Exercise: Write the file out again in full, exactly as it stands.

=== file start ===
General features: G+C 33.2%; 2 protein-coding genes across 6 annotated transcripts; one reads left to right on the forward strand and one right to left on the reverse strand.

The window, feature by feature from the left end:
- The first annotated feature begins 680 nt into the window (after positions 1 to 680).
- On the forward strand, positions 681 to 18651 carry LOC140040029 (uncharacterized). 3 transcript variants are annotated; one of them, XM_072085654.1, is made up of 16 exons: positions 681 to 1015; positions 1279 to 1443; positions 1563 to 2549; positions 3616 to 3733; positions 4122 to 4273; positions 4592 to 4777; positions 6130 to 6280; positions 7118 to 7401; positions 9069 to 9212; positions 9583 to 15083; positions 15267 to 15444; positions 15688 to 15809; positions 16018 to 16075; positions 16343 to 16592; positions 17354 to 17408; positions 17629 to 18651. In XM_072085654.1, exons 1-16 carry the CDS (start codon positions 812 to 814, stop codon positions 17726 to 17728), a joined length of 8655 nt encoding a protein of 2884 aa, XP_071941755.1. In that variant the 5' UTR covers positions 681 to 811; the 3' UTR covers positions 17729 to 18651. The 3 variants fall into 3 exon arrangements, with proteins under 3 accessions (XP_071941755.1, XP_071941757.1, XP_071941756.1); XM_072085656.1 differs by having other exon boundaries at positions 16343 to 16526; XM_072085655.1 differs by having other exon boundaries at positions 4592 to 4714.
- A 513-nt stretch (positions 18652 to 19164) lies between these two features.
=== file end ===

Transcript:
General features: G+C 33.2%; 2 protein-coding genes across 6 annotated transcripts; one reads left to right on the forward strand and one right to left on the reverse strand.

The window, feature by feature from the left end:
- The first annotated feature begins 680 nt into the window (after positions 1 to 680).
- On the forward strand, positions 681 to 18651 carry LOC140040029 (uncharacterized). 3 transcript variants are annotated; one of them, XM_072085654.1, is made up of 16 exons: positions 681 to 1015; positions 1279 to 1443; positions 1563 to 2549; positions 3616 to 3733; positions 4122 to 4273; positions 4592 to 4777; positions 6130 to 6280; positions 7118 to 7401; positions 9069 to 9212; positions 9583 to 15083; positions 15267 to 15444; positions 15688 to 15809; positions 16018 to 16075; positions 16343 to 16592; positions 17354 to 17408; positions 17629 to 18651. In XM_072085654.1, exons 1-16 carry the CDS (start codon positions 812 to 814, stop codon positions 17726 to 17728), a joined length of 8655 nt encoding a protein of 2884 aa, XP_071941755.1. In that variant the 5' UTR covers positions 681 to 811; the 3' UTR covers positions 17729 to 18651. The 3 variants fall into 3 exon arrangements, with proteins under 3 accessions (XP_071941755.1, XP_071941757.1, XP_071941756.1); XM_072085656.1 differs by having other exon boundaries at positions 16343 to 16526; XM_072085655.1 differs by having other exon boundaries at positions 4592 to 4714.
- A 513-nt stretch (positions 18652 to 19164) lies between these two features.